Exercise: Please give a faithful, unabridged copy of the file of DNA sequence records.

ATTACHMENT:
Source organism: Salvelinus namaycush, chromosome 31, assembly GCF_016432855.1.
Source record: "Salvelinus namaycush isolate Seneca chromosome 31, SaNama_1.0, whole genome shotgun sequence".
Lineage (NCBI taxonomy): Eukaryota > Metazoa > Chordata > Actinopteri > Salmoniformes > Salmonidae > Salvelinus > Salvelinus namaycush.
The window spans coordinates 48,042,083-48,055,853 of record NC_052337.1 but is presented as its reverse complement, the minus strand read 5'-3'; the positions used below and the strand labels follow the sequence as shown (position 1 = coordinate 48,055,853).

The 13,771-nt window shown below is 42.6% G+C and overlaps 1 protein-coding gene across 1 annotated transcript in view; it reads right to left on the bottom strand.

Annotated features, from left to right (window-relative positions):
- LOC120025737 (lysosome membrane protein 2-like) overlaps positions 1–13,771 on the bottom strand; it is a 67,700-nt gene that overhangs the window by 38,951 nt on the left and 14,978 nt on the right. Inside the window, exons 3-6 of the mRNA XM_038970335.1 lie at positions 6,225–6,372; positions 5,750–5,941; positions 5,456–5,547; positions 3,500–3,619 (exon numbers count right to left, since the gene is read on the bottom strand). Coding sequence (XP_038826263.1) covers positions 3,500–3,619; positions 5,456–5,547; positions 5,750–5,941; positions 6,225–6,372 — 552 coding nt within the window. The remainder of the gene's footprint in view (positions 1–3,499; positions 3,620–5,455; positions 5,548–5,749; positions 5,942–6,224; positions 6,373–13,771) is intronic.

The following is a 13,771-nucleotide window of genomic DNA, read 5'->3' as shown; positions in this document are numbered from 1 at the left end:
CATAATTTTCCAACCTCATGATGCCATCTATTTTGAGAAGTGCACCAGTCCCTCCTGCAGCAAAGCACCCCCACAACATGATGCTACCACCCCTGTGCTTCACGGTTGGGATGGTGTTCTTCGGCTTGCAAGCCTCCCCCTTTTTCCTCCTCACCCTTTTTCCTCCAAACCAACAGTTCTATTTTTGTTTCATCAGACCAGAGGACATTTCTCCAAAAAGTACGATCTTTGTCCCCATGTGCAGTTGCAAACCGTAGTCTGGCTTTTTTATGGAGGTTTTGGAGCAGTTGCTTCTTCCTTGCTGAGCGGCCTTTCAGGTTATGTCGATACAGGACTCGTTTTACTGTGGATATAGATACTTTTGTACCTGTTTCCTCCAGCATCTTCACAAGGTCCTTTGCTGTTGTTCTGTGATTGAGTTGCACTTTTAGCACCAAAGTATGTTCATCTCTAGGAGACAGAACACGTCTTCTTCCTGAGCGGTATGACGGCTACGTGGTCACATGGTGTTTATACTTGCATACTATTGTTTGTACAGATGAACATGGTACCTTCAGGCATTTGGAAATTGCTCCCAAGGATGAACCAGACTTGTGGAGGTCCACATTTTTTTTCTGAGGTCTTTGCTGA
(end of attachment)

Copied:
Source organism: Salvelinus namaycush, chromosome 31, assembly GCF_016432855.1.
Source record: "Salvelinus namaycush isolate Seneca chromosome 31, SaNama_1.0, whole genome shotgun sequence".
Lineage (NCBI taxonomy): Eukaryota > Metazoa > Chordata > Actinopteri > Salmoniformes > Salmonidae > Salvelinus > Salvelinus namaycush.
The window spans coordinates 48,042,083-48,055,853 of record NC_052337.1 but is presented as its reverse complement, the minus strand read 5'-3'; the positions used below and the strand labels follow the sequence as shown (position 1 = coordinate 48,055,853).

The 13,771-nt window shown below is 42.6% G+C and overlaps 1 protein-coding gene across 1 annotated transcript in view; it reads right to left on the bottom strand.

Annotated features, from left to right (window-relative positions):
- LOC120025737 (lysosome membrane protein 2-like) overlaps positions 1–13,771 on the bottom strand; it is a 67,700-nt gene that overhangs the window by 38,951 nt on the left and 14,978 nt on the right. Inside the window, exons 3-6 of the mRNA XM_038970335.1 lie at positions 6,225–6,372; positions 5,750–5,941; positions 5,456–5,547; positions 3,500–3,619 (exon numbers count right to left, since the gene is read on the bottom strand). Coding sequence (XP_038826263.1) covers positions 3,500–3,619; positions 5,456–5,547; positions 5,750–5,941; positions 6,225–6,372 — 552 coding nt within the window. The remainder of the gene's footprint in view (positions 1–3,499; positions 3,620–5,455; positions 5,548–5,749; positions 5,942–6,224; positions 6,373–13,771) is intronic.

The following is a 13,771-nucleotide window of genomic DNA, read 5'->3' as shown; positions in this document are numbered from 1 at the left end:
CATAATTTTCCAACCTCATGATGCCATCTATTTTGAGAAGTGCACCAGTCCCTCCTGCAGCAAAGCACCCCCACAACATGATGCTACCACCCCTGTGCTTCACGGTTGGGATGGTGTTCTTCGGCTTGCAAGCCTCCCCCTTTTTCCTCCTCACCCTTTTTCCTCCAAACCAACAGTTCTATTTTTGTTTCATCAGACCAGAGGACATTTCTCCAAAAAGTACGATCTTTGTCCCCATGTGCAGTTGCAAACCGTAGTCTGGCTTTTTTATGGAGGTTTTGGAGCAGTTGCTTCTTCCTTGCTGAGCGGCCTTTCAGGTTATGTCGATACAGGACTCGTTTTACTGTGGATATAGATACTTTTGTACCTGTTTCCTCCAGCATCTTCACAAGGTCCTTTGCTGTTGTTCTGTGATTGAGTTGCACTTTTAGCACCAAAGTATGTTCATCTCTAGGAGACAGAACACGTCTTCTTCCTGAGCGGTATGACGGCTACGTGGTCACATGGTGTTTATACTTGCATACTATTGTTTGTACAGATGAACATGGTACCTTCAGGCATTTGGAAATTGCTCCCAAGGATGAACCAGACTTGTGGAGGTCCACATTTTTTTTCTGAGGTCTTTGCTGA